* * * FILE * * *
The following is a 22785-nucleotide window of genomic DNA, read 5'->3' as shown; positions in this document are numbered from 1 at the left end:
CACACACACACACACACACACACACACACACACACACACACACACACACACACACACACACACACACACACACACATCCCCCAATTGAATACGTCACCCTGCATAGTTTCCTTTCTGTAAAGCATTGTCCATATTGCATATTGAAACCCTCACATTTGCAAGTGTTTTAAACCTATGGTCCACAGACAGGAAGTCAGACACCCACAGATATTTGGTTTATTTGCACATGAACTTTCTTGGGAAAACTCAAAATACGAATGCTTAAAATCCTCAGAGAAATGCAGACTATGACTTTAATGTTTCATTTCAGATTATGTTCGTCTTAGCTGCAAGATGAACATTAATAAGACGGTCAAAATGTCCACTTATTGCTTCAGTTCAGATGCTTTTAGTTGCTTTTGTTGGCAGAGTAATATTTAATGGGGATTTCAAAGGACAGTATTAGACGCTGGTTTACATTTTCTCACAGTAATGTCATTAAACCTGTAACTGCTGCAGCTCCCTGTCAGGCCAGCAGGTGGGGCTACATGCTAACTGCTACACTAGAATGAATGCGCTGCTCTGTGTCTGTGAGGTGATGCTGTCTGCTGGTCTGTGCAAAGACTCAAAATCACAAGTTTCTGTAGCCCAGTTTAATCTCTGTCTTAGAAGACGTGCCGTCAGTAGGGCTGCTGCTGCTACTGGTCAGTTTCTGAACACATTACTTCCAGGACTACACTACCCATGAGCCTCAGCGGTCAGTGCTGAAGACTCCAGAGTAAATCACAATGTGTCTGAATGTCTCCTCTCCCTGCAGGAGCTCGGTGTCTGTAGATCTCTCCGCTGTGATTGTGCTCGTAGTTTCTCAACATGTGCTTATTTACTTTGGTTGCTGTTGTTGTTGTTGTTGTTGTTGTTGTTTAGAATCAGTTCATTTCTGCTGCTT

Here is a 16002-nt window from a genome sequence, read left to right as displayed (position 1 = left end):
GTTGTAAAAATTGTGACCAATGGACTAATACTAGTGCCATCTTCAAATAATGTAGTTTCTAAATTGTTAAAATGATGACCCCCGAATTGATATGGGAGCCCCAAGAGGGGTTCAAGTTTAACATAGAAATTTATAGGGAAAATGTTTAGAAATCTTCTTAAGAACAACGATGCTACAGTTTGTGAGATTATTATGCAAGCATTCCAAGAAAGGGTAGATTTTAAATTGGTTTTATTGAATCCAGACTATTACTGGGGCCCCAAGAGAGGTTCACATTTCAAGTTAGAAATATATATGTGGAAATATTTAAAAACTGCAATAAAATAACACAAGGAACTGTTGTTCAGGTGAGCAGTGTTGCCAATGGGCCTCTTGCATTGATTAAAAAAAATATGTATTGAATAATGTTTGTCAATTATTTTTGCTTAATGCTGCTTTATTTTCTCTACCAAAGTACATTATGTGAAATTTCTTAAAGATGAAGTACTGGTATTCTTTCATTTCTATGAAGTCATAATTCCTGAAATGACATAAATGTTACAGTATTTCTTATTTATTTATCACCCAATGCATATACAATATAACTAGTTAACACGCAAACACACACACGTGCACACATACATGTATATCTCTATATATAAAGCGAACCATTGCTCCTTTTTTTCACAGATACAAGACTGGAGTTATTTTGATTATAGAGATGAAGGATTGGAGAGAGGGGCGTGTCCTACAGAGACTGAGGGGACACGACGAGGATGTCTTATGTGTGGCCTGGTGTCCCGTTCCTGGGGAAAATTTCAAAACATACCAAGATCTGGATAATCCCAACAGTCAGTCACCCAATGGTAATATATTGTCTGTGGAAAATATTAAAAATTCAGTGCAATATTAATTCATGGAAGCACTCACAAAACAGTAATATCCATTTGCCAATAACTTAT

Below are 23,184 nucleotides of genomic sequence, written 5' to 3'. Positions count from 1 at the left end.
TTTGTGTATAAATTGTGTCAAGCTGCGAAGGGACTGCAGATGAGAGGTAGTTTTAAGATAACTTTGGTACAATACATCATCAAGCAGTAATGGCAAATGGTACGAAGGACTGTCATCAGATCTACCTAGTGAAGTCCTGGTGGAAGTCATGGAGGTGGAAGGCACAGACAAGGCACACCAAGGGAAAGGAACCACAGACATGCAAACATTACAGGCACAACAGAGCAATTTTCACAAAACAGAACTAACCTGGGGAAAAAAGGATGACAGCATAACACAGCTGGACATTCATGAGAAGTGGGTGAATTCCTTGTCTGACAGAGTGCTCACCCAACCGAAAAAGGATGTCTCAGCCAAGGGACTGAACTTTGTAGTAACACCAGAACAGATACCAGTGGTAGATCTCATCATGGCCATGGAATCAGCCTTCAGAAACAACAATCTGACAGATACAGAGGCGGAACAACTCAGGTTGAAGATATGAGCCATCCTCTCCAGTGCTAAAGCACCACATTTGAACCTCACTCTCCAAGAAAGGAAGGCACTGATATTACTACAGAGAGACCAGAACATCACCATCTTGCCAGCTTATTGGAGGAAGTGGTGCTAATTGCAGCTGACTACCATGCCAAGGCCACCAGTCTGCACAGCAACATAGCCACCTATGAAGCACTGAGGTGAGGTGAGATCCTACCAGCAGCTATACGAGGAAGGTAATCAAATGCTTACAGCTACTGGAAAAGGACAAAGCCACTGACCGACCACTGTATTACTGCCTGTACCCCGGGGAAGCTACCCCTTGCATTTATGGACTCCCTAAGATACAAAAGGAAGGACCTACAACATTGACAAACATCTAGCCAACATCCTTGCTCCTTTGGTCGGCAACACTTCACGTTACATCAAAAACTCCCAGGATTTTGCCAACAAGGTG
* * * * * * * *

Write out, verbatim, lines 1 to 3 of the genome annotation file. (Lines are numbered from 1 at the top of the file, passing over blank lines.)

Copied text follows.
The following is a 22785-nucleotide window of genomic DNA, read 5'->3' as shown; positions in this document are numbered from 1 at the left end:
CACACACACACACACACACACACACACACACACACACACACACACACACACACACACACACACACACACACACACATCCCCCAATTGAATACGTCACCCTGCATAGTTTCCTTTCTGTAAAGCATTGTCCATATTGCATATTGAAACCCTCACATTTGCAAGTGTTTTAAACCTATGGTCCACAGACAGGAAGTCAGACACCCACAGATATTTGGTTTATTTGCACATGAACTTTCTTGGGAAAACTCAAAATACGAATGCTTAAAATCCTCAGAGAAATGCAGACTATGACTTTAATGTTTCATTTCAGATTATGTTCGTCTTAGCTGCAAGATGAACATTAATAAGACGGTCAAAATGTCCACTTATTGCTTCAGTTCAGATGCTTTTAGTTGCTTTTGTTGGCAGAGTAATATTTAATGGGGATTTCAAAGGACAGTATTAGACGCTGGTTTACATTTTCTCACAGTAATGTCATTAAACCTGTAACTGCTGCAGCTCCCTGTCAGGCCAGCAGGTGGGGCTACATGCTAACTGCTACACTAGAATGAATGCGCTGCTCTGTGTCTGTGAGGTGATGCTGTCTGCTGGTCTGTGCAAAGACTCAAAATCACAAGTTTCTGTAGCCCAGTTTAATCTCTGTCTTAGAAGACGTGCCGTCAGTAGGGCTGCTGCTGCTACTGGTCAGTTTCTGAACACATTACTTCCAGGACTACACTACCCATGAGCCTCAGCGGTCAGTGCTGAAGACTCCAGAGTAAATCACAATGTGTCTGAATGTCTCCTCTCCCTGCAGGAGCTCGGTGTCTGTAGATCTCTCCGCTGTGATTGTGCTCGTAGTTTCTCAACATGTGCTTATTTACTTTGGTTGCTGTTGTTGTTGTTGTTGTTGTTGTTGTTTAGAATCAGTTCATTTCTGCTGCTT

Here is a 16002-nt window from a genome sequence, read left to right as displayed (position 1 = left end):